Paul

A MASTERPIECE

(DETROIT)  This is my last image from Detroit.  I have many more but will give this theme and town a rest.  A stunning piece of work on a wall in a back alley.  Drove down an alley behind buildings that equally vacant and lonely facing the street as the back lane.  I drove past a zombie like person pissing against a dumpster.  It was grim but I had seen a splash of color out of the corner of my eye and felt there was something worthwhile if I kept going deeper into the darkness.  A beautiful work of art - a child.  The weeds, the ever present red brick trying to fight its way out and a child.  This is Detroit - struggle, decay and beauty.   Enough said.

Paul

READ BETWEEN THE LINES
(DETROIT)  This was St Albertus School.  A place of learning.  Now you need to read between the lines in Detroit if you want to learn.  All the beauty and sadness is there.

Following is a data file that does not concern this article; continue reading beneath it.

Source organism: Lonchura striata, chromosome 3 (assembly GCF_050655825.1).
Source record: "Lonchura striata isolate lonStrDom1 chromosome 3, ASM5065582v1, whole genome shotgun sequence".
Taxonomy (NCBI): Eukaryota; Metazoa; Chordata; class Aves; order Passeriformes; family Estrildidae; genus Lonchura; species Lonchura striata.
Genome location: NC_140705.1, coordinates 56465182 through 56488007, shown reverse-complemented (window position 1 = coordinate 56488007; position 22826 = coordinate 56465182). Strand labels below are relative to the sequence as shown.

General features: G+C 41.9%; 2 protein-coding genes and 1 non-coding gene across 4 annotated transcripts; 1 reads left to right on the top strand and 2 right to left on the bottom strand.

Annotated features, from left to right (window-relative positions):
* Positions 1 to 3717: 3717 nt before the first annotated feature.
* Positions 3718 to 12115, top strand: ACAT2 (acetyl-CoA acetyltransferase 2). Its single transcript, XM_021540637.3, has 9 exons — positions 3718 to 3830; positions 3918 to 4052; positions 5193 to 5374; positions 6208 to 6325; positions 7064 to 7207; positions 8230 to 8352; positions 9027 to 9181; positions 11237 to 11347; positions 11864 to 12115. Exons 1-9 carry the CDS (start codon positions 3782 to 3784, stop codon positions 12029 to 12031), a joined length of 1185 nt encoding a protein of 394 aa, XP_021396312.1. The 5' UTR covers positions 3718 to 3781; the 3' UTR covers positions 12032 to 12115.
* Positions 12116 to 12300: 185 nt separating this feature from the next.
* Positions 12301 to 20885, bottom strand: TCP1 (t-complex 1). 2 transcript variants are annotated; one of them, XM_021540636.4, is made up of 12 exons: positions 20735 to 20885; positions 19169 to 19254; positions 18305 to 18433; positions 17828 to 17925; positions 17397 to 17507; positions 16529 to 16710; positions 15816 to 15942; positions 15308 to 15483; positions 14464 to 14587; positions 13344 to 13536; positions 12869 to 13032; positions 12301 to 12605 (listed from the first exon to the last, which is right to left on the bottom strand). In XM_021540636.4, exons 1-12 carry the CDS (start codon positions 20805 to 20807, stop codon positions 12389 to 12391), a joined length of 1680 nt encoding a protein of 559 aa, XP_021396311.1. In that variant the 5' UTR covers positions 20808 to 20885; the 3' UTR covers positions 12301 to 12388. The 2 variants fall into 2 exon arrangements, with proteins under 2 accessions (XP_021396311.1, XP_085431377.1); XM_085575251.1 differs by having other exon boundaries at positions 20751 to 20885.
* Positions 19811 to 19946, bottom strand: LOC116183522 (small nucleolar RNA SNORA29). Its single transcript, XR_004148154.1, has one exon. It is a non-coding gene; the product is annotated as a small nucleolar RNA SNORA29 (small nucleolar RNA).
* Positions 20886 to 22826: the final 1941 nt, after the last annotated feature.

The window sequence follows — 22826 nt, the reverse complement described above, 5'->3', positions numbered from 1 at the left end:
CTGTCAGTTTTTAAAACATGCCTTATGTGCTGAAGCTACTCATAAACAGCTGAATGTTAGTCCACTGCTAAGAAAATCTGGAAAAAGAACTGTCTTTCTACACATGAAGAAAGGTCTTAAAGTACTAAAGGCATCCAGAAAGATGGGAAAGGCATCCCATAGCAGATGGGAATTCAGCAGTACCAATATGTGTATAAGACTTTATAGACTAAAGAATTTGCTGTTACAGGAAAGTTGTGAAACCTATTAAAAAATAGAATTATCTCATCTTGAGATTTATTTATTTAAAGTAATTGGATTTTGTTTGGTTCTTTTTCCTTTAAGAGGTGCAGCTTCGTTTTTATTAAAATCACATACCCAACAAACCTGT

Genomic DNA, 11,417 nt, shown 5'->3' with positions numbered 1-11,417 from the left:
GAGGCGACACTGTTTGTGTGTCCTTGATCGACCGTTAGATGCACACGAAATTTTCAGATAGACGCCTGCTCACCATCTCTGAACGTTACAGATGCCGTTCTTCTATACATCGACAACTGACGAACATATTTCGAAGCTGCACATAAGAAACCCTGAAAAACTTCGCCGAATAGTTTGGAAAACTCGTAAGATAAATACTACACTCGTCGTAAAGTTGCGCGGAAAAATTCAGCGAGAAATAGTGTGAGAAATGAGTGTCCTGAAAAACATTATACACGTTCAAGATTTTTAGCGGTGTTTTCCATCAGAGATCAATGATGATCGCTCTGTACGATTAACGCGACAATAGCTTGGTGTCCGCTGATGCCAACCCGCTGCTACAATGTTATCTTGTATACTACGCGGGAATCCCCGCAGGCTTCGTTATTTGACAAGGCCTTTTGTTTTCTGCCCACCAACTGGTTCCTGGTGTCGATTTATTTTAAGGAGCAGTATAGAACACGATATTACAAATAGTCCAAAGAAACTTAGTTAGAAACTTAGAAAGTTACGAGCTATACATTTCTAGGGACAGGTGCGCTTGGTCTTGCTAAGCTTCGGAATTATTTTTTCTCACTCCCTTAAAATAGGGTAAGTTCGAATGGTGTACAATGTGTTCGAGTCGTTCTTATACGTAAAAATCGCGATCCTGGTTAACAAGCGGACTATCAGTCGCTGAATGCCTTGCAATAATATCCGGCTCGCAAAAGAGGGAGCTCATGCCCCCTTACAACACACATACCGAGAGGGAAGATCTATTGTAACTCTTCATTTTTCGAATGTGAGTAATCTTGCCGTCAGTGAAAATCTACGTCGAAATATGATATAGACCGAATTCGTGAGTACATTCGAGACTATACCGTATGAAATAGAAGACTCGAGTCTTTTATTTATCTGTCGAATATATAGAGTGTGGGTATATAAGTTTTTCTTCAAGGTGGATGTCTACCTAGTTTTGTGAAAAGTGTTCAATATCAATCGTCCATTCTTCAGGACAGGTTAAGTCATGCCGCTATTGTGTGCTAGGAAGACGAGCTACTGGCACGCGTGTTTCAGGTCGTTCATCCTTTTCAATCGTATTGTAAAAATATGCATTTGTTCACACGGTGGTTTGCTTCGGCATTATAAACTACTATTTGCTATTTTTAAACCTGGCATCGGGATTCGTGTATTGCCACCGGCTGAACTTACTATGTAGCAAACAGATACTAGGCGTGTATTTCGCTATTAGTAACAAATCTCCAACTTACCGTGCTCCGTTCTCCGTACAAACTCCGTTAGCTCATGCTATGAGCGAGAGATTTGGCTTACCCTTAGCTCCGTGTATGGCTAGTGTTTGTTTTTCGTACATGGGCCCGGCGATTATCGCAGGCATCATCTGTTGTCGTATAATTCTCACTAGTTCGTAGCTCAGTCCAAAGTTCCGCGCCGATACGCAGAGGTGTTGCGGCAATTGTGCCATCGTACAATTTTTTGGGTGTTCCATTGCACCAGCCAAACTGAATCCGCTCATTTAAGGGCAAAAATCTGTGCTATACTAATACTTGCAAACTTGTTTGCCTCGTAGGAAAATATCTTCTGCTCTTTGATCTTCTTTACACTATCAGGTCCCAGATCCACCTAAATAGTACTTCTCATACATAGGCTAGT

Paul

READ BETWEEN THE LINES

(DETROIT)  This was St Albertus School.  A place of learning.  Now you need to read between the lines in Detroit if you want to learn.  All the beauty and sadness is there.

Paul

FUCKED UP
(DETROIT)  As I stated at the beginning of this photo project, I did not want to take “cheap shots” of Detroit and say…oh look at the mess.  But I do need to make a point.  There is a huge amount of destruction in Detroit.  Buildings decay is easy to catalogue, but the human waste is horrific too.  It is fucked up.  
This is the outside of what was a fairly modern downtown hospital.  I assume that this sofa was once in the hospital.  The doctors and staff are gone.  People in need are still around, making due with what has been left behind.  And the ever present prairie moves in.
Paul

FUCKED UP

(DETROIT)  As I stated at the beginning of this photo project, I did not want to take “cheap shots” of Detroit and say…oh look at the mess.  But I do need to make a point.  There is a huge amount of destruction in Detroit.  Buildings decay is easy to catalogue, but the human waste is horrific too.  It is fucked up.